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Title: Finding meaning in mathematics through its philosophy : an empirical study with 17-year-old Greek students
Author: Charlampous, Eleni
ISNI:       0000 0004 7225 6697
Awarding Body: University of Cambridge
Current Institution: University of Cambridge
Date of Award: 2017
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Through philosophical means, this thesis investigates the question: What mathematics can mean to students philosophically and psychologically? It is reasonable to assume that students may touch upon philosophical issues in trying to make sense of mathematics, since, in a sense, all individuals philosophise while searching for meaning in their own activities. Moreover, the existing literature indicates a substantial gap in our understanding of the meaning of mathematics and its philosophy in education. The thesis is based on a hermeneutical perspective. In this context, in-depth interviews were conducted with 17-year-old students in a Greek school. This method allowed me to obtain data which illuminated the objective meaning of students’ philosophical beliefs by way of the subjective, psychological meaning that they attributed to mathematics. The sample consisted of 28 students comprising both sexes and all levels of engagement with mathematics. The main issues that were examined were: whether mathematics exists; whether mathematical knowledge is certain, objective, true and immutable; whether mathematics consists of rules; and whether mathematical knowledge is based on logic or on experience. A thematic analysis helped me to move within the hermeneutical circle of understanding. As well as organising the objective meaning of students’ philosophical beliefs into themes and subthemes, analysis showed how for each student, there was an emergent a story which illustrating how they could combine such beliefs in order to find subjective meaning in mathematics. The most important finding of the study suggests that the students’ beliefs were influenced by common sense, and that students were able to find positive subjective meaning in mathematics when they were able to relate aspects of mathematical reasoning (e.g. certainty, subjectivity, rules, experience) to the operation of their everyday common sense. The study therefore shows that discussing philosophical issues, and in particular mathematical reasoning, could be of considerable benefit for students learning mathematics.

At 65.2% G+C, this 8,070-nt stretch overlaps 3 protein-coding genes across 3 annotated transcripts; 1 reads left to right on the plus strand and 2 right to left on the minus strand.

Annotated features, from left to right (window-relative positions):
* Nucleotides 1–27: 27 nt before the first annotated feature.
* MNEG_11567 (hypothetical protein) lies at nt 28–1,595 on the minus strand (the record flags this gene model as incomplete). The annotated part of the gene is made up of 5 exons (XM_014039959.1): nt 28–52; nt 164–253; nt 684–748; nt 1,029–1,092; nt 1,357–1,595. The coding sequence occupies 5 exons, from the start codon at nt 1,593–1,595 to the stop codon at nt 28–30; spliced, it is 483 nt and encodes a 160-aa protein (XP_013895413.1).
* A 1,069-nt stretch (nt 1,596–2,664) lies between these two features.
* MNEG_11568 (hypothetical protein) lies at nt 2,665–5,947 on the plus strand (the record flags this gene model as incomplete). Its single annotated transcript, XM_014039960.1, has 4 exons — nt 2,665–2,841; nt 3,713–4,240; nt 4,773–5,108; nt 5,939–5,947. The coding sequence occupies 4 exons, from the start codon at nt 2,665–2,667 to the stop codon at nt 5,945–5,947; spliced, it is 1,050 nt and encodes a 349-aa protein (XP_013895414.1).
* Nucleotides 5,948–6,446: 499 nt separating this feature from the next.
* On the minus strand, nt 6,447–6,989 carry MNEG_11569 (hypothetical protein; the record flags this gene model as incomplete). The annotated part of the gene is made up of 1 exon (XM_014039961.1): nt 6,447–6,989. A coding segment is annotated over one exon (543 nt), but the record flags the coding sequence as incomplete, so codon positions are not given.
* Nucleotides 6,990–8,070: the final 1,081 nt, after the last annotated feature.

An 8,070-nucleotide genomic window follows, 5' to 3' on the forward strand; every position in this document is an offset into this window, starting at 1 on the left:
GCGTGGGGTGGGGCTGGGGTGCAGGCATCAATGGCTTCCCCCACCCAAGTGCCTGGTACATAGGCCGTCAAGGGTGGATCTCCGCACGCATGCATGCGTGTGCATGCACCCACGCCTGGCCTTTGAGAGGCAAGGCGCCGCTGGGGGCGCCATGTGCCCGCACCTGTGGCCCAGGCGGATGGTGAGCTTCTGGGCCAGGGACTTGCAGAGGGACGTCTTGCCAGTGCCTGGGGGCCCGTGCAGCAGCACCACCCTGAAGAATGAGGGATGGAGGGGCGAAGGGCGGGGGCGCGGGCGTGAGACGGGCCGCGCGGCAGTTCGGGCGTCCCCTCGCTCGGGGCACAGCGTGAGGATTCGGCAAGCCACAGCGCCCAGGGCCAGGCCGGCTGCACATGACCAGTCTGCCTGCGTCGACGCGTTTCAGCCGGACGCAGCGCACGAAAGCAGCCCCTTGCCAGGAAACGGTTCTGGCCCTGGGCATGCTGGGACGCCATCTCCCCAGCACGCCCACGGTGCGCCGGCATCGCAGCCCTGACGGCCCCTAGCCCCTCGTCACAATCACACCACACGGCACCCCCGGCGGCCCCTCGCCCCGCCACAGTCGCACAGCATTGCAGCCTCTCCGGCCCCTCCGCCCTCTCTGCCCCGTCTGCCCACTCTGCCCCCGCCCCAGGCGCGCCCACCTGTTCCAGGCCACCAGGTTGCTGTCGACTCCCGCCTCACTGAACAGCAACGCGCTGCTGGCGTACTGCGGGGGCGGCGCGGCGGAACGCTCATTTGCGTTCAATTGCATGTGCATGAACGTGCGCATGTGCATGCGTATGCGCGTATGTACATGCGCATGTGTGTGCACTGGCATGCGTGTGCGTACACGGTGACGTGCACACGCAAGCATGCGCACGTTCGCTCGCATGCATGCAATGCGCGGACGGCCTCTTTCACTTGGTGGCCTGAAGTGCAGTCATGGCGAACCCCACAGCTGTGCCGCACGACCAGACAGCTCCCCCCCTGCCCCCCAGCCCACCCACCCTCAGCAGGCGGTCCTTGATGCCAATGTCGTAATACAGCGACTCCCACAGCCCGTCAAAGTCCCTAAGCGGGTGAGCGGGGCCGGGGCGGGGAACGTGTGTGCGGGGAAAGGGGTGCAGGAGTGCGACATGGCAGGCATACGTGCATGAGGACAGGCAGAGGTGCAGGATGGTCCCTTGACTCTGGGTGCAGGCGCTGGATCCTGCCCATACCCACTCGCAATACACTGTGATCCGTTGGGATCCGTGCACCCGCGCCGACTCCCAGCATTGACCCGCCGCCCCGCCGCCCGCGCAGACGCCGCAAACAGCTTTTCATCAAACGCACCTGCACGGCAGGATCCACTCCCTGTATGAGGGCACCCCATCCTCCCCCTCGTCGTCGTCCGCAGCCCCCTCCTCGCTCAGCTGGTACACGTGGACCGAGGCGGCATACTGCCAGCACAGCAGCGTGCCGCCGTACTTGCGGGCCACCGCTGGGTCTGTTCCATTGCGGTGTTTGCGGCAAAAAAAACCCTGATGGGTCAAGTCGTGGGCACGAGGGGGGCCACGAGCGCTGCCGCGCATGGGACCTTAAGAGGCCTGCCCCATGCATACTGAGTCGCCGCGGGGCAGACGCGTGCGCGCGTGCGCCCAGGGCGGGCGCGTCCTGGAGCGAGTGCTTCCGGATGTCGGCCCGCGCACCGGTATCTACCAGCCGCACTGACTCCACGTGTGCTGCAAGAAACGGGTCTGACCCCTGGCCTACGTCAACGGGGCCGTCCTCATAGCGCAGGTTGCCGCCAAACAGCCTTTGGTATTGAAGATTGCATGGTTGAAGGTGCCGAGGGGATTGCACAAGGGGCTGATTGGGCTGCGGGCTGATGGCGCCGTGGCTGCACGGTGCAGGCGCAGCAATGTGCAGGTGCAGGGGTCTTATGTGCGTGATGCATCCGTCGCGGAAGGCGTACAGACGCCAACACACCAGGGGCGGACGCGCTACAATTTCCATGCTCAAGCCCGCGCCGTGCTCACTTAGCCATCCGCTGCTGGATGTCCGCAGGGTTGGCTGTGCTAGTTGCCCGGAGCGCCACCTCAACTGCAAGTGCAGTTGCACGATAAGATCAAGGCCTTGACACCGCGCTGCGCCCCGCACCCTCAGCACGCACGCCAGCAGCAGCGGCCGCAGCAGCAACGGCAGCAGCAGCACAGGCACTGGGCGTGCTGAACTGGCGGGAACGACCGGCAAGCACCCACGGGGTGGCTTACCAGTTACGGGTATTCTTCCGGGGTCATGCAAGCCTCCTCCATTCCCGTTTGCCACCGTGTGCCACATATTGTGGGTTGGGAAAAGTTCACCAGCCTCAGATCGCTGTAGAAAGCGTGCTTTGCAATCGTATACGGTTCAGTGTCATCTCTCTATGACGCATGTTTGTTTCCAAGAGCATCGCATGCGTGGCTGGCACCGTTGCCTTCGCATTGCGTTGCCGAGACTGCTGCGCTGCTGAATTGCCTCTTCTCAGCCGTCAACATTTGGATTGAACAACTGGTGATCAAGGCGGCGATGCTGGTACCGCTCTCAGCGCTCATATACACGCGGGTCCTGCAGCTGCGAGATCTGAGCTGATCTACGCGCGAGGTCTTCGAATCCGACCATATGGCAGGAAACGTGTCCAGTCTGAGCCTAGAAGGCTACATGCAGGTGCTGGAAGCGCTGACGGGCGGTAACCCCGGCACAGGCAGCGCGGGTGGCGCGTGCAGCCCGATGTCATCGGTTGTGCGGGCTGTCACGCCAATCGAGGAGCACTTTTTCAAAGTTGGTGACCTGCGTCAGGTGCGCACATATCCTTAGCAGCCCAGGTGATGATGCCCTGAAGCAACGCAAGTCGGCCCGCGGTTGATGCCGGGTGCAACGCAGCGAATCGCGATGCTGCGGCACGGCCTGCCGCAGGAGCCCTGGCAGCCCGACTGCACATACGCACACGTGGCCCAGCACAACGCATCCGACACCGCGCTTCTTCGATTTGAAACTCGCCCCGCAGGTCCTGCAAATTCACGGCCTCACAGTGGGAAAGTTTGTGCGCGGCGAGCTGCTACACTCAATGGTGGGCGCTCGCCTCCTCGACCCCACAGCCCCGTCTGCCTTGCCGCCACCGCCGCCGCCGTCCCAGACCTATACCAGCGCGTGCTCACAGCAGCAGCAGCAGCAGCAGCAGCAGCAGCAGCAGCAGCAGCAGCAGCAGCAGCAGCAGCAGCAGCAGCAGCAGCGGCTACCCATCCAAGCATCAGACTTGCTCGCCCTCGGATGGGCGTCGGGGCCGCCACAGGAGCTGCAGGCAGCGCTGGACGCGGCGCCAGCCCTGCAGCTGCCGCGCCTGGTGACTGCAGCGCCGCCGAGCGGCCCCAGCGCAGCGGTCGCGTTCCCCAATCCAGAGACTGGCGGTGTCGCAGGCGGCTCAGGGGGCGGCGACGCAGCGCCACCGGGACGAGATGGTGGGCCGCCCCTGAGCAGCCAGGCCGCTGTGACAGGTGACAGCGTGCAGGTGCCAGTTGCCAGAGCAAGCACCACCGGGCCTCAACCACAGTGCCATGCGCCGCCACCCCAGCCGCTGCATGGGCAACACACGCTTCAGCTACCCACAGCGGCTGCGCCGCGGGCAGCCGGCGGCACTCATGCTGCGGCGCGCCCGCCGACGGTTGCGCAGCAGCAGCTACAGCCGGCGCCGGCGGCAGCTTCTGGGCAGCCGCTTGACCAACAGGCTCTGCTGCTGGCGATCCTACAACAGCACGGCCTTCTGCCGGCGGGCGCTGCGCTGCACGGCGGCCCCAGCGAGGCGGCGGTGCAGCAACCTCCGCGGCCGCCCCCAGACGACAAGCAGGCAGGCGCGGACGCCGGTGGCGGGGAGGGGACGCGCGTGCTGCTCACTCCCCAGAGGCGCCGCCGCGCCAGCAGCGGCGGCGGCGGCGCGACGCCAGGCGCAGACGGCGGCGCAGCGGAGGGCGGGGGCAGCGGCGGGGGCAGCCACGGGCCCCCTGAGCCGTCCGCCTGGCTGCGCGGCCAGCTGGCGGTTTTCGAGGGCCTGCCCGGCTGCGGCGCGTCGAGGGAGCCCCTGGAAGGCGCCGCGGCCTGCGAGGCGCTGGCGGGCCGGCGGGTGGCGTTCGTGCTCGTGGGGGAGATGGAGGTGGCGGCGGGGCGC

Supervisor: Gardner, Philip ; Andrews, Paul Sponsor: Academy of Athens
Qualification Name: Thesis (Ph.D.) Qualification Level: Doctoral
Keywords: mathematics education ; philosophy of mathematics ; meaning